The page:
There is international precedent for getting a grip on DNA and its unfettered recombination. Several years ago, to combat disorder fomented by runaway Buddhism in Tibet and in exile, the government of China outlawed reincarnation without a license.

“Global warming” is a euphemism for one species of primate pouring huge wallops of energy into the atmosphere, energy stored chemically in substances over megayears burnt and exploded into the air over a few decades, along with gases released by cattle raised for our hamburger and fried chicken diet. Our wiser contemporary savannah primates have figured out that we have to do something about it. There are obstacles, such as industrialized greed, but we know we have to do it. We have to put evolution in a similar frame. We will need a reference term for cable news and parade floats. “Alpha eruptions.” “Primate resurgence.” “Monkey brains.” “DNA or Democracy?” We’ll think of something.

I know what you are thinking, but this is not about Trump. It is too big a subject for just that one victim and example of primate relapse. Nevertheless, we can’t ignore him. He and his Praetorian Punch and Judy Show provide a valuable window into the problem.

Our ancestors were not chimpanzees, of course, but another primate species more adapted to life on the grasslands than in the forest. It is unlikely, though, that our ancestors were all that different than forest apes socially because, as we can now see more clearly than ever before, we’re not.

Trump behaves like an Alpha chimp or a Silverback in a bad mood. Trump supporters generally agree with Ms Goodall about the kind of animal he is, but they like it – as do subordinate chimpanzees, glad to be freed from Alpha duty by the chest-beating buffoon at the edge of the clearing.

A forest Alpha ape screeches, bares his teeth and feint-charges, sometimes at imaginary enemies. A city ape runs a different show. One trick is to keep his jacket open so his long red tie swings back and forth below his expanding belt. He can set up panoramas of enemies, some imaginary, with new ones almost every day to keep his fanboys clapping. This week, African American football and basketball players fed up of being on the wrong end of police abuse and racial injustice are center stage, replacing Kim Jong Un as our greatest threat, and Nambia as our great ally. Weaponizing anthem and Pledge Allegiance protests, President Alpha does not even have to make specifically racist statements. He can just weaponize the flag and the Star Spangled Banner against – all the dog whistles go off at once.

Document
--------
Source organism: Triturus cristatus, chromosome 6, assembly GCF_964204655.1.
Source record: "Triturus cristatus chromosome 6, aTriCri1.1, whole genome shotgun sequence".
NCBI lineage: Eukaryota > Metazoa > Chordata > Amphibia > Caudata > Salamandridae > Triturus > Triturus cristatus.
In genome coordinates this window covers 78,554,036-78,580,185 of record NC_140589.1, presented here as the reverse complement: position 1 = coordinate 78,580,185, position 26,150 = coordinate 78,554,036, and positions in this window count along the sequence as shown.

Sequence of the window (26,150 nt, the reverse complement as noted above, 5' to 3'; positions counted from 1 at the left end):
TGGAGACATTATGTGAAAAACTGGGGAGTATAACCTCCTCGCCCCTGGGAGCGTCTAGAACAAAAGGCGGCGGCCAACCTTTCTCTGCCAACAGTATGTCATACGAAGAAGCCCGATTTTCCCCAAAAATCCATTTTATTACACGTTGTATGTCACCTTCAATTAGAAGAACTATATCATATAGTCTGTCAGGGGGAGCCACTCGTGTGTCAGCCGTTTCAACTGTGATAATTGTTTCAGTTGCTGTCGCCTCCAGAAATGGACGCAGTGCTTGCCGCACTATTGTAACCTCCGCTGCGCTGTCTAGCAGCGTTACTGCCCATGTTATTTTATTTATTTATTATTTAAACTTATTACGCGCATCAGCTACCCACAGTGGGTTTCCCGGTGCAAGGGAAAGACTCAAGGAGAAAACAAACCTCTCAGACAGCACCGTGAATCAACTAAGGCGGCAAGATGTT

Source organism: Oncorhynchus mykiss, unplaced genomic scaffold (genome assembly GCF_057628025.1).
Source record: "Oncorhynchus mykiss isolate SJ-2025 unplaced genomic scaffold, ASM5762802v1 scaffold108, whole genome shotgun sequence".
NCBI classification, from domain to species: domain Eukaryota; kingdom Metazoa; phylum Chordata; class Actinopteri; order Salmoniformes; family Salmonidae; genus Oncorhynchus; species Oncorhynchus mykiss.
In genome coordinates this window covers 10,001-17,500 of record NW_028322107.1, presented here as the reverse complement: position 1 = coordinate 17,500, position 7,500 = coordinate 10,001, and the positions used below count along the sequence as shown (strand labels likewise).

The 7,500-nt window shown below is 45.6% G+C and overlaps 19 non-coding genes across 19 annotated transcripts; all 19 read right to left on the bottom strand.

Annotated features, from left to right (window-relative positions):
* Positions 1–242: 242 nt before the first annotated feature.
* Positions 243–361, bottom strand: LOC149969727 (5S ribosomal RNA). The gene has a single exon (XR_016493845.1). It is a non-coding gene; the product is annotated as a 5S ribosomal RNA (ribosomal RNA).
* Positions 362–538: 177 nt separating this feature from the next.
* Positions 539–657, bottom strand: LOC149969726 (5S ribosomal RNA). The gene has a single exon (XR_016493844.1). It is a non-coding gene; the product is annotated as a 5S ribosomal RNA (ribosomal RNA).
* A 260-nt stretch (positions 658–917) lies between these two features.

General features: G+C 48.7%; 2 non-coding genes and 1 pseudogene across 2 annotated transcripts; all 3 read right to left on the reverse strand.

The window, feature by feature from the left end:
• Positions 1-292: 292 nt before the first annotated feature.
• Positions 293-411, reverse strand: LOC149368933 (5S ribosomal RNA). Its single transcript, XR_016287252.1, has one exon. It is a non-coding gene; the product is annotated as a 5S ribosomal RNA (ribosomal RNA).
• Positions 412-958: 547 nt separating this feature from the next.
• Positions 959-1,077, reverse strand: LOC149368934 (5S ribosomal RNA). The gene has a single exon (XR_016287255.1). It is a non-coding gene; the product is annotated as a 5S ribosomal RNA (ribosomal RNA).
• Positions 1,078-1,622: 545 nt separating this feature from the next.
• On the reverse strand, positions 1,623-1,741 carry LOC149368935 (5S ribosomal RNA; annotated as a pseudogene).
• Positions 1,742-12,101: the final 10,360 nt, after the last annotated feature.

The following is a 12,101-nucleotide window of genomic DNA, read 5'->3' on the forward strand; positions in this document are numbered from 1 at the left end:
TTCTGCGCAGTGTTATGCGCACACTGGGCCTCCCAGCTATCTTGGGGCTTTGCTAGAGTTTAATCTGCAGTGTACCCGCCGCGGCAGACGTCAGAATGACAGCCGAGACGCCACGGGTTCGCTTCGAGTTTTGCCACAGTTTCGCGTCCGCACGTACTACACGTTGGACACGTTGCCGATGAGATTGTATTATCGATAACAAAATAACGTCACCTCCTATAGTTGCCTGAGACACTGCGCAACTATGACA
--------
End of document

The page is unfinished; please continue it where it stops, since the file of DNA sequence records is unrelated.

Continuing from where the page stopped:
For another close-up on the risks of unfinished evolution, watch and read our Alpha’s crazy stuff about Puerto Rico. (More on that in next chapter.)

The Alpha chimp or Silverback gorilla is not always a wise veteran caring for his clan. Frequently the Alpha is just an apish asshole fomenting friction and discontent. For a while, the primate clan lets it go. The Alpha’s job is to be ferociously territorial and preposterously aggressive so the others can sit back and have a nice day without having to screech and feint-charge themselves.

Chimpanzee watchers have seen and filmed revolts where the Alpha swung too much toward Asshole. The normal chimps who like a life of play, sex and bananas got fed up, ganged up and beat the living daylights, and sometimes the living, out of the Alpha. He thought he was king, his authority was not to be questioned. But his days got numbered.

Climate chaos from irresponsible energy use and factory farming – if we don’t get on top of that, mass death will reduce population until the earth, the cockroaches and the rats put things right again.

But if we want to move on from rule by Alpha Asshole, we have to stop being soft on evolution.